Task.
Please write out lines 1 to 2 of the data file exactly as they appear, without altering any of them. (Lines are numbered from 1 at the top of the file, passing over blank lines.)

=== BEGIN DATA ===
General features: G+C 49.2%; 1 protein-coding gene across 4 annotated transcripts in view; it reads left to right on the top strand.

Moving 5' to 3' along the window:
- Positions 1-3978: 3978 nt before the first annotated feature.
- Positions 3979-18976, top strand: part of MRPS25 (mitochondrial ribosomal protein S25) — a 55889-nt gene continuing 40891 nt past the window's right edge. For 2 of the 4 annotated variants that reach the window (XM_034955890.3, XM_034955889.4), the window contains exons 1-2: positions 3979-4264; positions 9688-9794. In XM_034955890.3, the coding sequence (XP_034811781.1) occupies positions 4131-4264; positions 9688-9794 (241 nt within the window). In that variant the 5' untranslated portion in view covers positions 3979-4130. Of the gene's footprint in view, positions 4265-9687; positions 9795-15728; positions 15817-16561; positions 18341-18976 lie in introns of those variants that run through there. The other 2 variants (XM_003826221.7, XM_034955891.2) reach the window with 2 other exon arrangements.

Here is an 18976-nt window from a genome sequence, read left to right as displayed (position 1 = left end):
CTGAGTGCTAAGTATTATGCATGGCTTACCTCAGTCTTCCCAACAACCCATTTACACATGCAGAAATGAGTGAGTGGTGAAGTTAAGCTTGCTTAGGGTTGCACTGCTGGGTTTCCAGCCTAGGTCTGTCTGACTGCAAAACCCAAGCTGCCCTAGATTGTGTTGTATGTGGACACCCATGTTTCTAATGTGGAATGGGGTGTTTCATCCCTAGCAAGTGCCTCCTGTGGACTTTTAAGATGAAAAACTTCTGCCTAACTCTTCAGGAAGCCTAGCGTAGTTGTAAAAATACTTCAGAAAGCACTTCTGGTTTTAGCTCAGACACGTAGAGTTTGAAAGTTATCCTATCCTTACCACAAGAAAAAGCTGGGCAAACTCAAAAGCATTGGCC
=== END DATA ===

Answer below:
General features: G+C 49.2%; 1 protein-coding gene across 4 annotated transcripts in view; it reads left to right on the top strand.

Moving 5' to 3' along the window: